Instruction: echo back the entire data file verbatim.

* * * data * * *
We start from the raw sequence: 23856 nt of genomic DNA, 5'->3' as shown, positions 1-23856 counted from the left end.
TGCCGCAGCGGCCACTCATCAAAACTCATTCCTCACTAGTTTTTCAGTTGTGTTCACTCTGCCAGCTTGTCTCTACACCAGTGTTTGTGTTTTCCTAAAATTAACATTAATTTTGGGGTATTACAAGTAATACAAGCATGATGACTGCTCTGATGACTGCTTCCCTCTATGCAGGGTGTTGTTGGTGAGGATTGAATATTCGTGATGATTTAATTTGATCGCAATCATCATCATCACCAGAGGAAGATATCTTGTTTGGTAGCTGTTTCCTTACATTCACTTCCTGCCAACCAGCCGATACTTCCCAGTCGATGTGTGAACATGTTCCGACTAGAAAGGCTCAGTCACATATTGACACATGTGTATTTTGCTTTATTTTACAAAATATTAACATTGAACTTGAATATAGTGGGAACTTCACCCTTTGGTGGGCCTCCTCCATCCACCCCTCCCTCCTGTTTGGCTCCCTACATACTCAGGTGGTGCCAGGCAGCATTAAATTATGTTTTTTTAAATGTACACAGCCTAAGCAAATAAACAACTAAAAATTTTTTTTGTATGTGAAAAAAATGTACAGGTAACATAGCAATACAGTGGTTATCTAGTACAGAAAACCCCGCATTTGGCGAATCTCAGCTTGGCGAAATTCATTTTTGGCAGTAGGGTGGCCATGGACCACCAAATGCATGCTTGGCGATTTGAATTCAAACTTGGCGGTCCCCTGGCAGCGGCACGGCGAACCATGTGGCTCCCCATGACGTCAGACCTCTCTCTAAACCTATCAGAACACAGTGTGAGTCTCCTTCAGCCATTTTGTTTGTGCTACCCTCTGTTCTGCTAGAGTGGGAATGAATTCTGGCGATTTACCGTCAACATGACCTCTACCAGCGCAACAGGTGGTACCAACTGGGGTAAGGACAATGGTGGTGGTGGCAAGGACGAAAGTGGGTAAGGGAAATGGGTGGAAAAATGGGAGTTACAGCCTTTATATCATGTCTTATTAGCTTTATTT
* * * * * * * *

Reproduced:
We start from the raw sequence: 23856 nt of genomic DNA, 5'->3' as shown, positions 1-23856 counted from the left end.
TGCCGCAGCGGCCACTCATCAAAACTCATTCCTCACTAGTTTTTCAGTTGTGTTCACTCTGCCAGCTTGTCTCTACACCAGTGTTTGTGTTTTCCTAAAATTAACATTAATTTTGGGGTATTACAAGTAATACAAGCATGATGACTGCTCTGATGACTGCTTCCCTCTATGCAGGGTGTTGTTGGTGAGGATTGAATATTCGTGATGATTTAATTTGATCGCAATCATCATCATCACCAGAGGAAGATATCTTGTTTGGTAGCTGTTTCCTTACATTCACTTCCTGCCAACCAGCCGATACTTCCCAGTCGATGTGTGAACATGTTCCGACTAGAAAGGCTCAGTCACATATTGACACATGTGTATTTTGCTTTATTTTACAAAATATTAACATTGAACTTGAATATAGTGGGAACTTCACCCTTTGGTGGGCCTCCTCCATCCACCCCTCCCTCCTGTTTGGCTCCCTACATACTCAGGTGGTGCCAGGCAGCATTAAATTATGTTTTTTTAAATGTACACAGCCTAAGCAAATAAACAACTAAAAATTTTTTTTGTATGTGAAAAAAATGTACAGGTAACATAGCAATACAGTGGTTATCTAGTACAGAAAACCCCGCATTTGGCGAATCTCAGCTTGGCGAAATTCATTTTTGGCAGTAGGGTGGCCATGGACCACCAAATGCATGCTTGGCGATTTGAATTCAAACTTGGCGGTCCCCTGGCAGCGGCACGGCGAACCATGTGGCTCCCCATGACGTCAGACCTCTCTCTAAACCTATCAGAACACAGTGTGAGTCTCCTTCAGCCATTTTGTTTGTGCTACCCTCTGTTCTGCTAGAGTGGGAATGAATTCTGGCGATTTACCGTCAACATGACCTCTACCAGCGCAACAGGTGGTACCAACTGGGGTAAGGACAATGGTGGTGGTGGCAAGGACGAAAGTGGGTAAGGGAAATGGGTGGAAAAATGGGAGTTACAGCCTTTATATCATGTCTTATTAGCTTTATTT